The scientists concluded that targeting obesity would have a more significant effect on breast cancer incidence and targeting metabolic syndrome would have a more substantial impact on breast cancer mortality.

“This doesn’t mean that one is more important than the other,” said Dr. Jack Jacoub, a medical oncologist and medical director of MemorialCare Cancer Institute at Orange Coast Medical Center in California who was not involved in the study.

“Both are important but in different ways,” Jacoub told Medical News Today. “This study shows that the parameters that we typically connect to cardiovascular disease – obesity, blood pressure, blood sugar, and cholesterol – are also related to cancer. There are many health variables that are not under our control – such as genes, but the metabolic components are. Diet, lifestyle, and medications can help control these factors.”

The study confirms that both obesity and metabolic syndrome increase our “breast cancer health burden” but supports, at least in part, differential associations for each risk factor with regards to breast cancer outcomes, according to Dr. Douglas Marks, a medical oncologist and the medical director of the clinical trials office at NYU Langone Perlmutter Cancer Center–Long Island.

“In addition to providing additional insight into the biology of breast cancer, these observations. may influence future pharmacologic and non-pharmacologic interventions,” Marks, who was not involved in the study, told Medical News Today. “Additionally, this study underscores that obesity and metabolic syndrome, which are not accounted for in many breast cancer risk prediction models, are important to consider when counseling patients regarding their breast health.”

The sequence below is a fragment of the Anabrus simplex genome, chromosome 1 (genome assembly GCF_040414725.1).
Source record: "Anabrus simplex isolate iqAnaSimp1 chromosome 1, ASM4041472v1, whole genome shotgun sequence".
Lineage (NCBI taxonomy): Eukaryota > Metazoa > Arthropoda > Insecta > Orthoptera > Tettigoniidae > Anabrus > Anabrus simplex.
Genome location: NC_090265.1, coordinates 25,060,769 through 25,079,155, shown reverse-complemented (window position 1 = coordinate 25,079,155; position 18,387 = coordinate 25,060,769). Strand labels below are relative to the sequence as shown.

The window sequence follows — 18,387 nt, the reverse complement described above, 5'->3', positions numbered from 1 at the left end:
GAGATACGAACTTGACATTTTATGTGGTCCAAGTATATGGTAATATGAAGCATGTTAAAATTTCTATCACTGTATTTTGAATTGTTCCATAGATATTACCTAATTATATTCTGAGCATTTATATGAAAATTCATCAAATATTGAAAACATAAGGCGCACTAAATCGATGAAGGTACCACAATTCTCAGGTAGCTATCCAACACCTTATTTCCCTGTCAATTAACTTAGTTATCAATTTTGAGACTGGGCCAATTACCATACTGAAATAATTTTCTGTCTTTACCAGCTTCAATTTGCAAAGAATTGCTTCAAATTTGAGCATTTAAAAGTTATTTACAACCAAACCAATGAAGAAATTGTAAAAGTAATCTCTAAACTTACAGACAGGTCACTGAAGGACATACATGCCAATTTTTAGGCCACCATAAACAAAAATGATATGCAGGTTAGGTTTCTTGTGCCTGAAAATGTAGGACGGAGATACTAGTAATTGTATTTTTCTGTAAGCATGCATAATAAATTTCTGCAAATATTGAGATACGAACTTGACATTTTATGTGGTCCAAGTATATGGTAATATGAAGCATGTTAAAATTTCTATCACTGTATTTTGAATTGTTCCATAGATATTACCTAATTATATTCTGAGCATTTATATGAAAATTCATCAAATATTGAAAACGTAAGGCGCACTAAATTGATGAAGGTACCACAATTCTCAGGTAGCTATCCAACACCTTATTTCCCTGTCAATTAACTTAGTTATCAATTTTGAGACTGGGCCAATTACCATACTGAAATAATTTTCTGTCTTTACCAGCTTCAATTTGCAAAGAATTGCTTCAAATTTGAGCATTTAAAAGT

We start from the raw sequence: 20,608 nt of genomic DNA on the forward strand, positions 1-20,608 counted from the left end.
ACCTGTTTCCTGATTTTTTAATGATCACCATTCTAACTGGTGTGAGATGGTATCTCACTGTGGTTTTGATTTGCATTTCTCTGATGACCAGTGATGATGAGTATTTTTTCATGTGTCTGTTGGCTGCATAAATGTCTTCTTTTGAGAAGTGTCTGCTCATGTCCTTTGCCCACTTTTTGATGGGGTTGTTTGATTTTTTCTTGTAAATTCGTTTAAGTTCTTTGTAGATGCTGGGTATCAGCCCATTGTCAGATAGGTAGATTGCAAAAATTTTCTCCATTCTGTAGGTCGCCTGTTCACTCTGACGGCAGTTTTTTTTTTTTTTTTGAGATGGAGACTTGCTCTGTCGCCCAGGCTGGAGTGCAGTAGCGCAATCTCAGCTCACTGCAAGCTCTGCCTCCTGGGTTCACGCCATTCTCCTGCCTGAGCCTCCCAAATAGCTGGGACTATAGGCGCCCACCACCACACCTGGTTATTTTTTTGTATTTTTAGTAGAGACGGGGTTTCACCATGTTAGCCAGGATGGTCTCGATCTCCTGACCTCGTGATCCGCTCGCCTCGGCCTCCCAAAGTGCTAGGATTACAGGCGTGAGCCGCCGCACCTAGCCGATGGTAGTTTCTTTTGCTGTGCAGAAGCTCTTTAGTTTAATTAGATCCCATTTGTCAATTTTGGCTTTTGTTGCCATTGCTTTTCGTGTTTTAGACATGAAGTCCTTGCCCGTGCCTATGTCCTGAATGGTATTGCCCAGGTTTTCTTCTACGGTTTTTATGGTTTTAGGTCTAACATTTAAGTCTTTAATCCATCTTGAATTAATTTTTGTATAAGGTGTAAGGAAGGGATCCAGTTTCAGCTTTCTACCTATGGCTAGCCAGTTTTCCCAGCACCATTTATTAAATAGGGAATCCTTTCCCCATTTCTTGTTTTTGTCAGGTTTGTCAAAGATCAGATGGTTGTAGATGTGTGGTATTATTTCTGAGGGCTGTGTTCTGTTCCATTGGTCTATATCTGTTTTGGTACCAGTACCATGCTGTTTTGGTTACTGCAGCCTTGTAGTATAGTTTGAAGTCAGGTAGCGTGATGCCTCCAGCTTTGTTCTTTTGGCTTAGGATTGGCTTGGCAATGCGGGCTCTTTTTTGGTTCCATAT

“While obesity appeared more closely related to breast cancer incidence vs. development of a higher risk breast cancer subtype, obese patients still did poorly following breast cancer diagnosis that their non-obese peers,” Marks said. “As such, both obesity and high metabolic syndrome are associated with greater ‘breast cancer health burden’ and neither should be discounted. That said, based on this data, efforts focusing on improving metrics associated with high metabolic syndrome may have the greatest impact specifically in reducing breast cancer mortality.”

“This study reiterates the importance of preventative strategies,” Jacoub said. “I do think it matters less how we control them than keeping them controlled. The earlier, the better, and for as long as possible. We don’t yet have information on whether one approach is better than another. The length of follow-up in this study underlines the message.”

“Primary care physicians and OB/GYNs are in the best positions to talk about prevention of breast cancer,” he added. “Typically, we don’t think about the prevention of cancer in terms of diet, but this study clearly shows that there are ways we can lower our risk of developing breast cancer.”

“[Metabolic syndrome and obesity] lead to more cancers,” noted Peddi. “Metabolic syndrome leads to worse types of cancer, so [I] would focus on the latter if given the choice, but this is a false choice as they are very linked.”

“Losing weight would affect breast cancer risk,” she added. “But, difficulties with losing weight should not dissuade women from controlling their glucose levels, blood pressure, and cholesterol with medications. Doing that will bring down the risk of worse types of breast cancer.”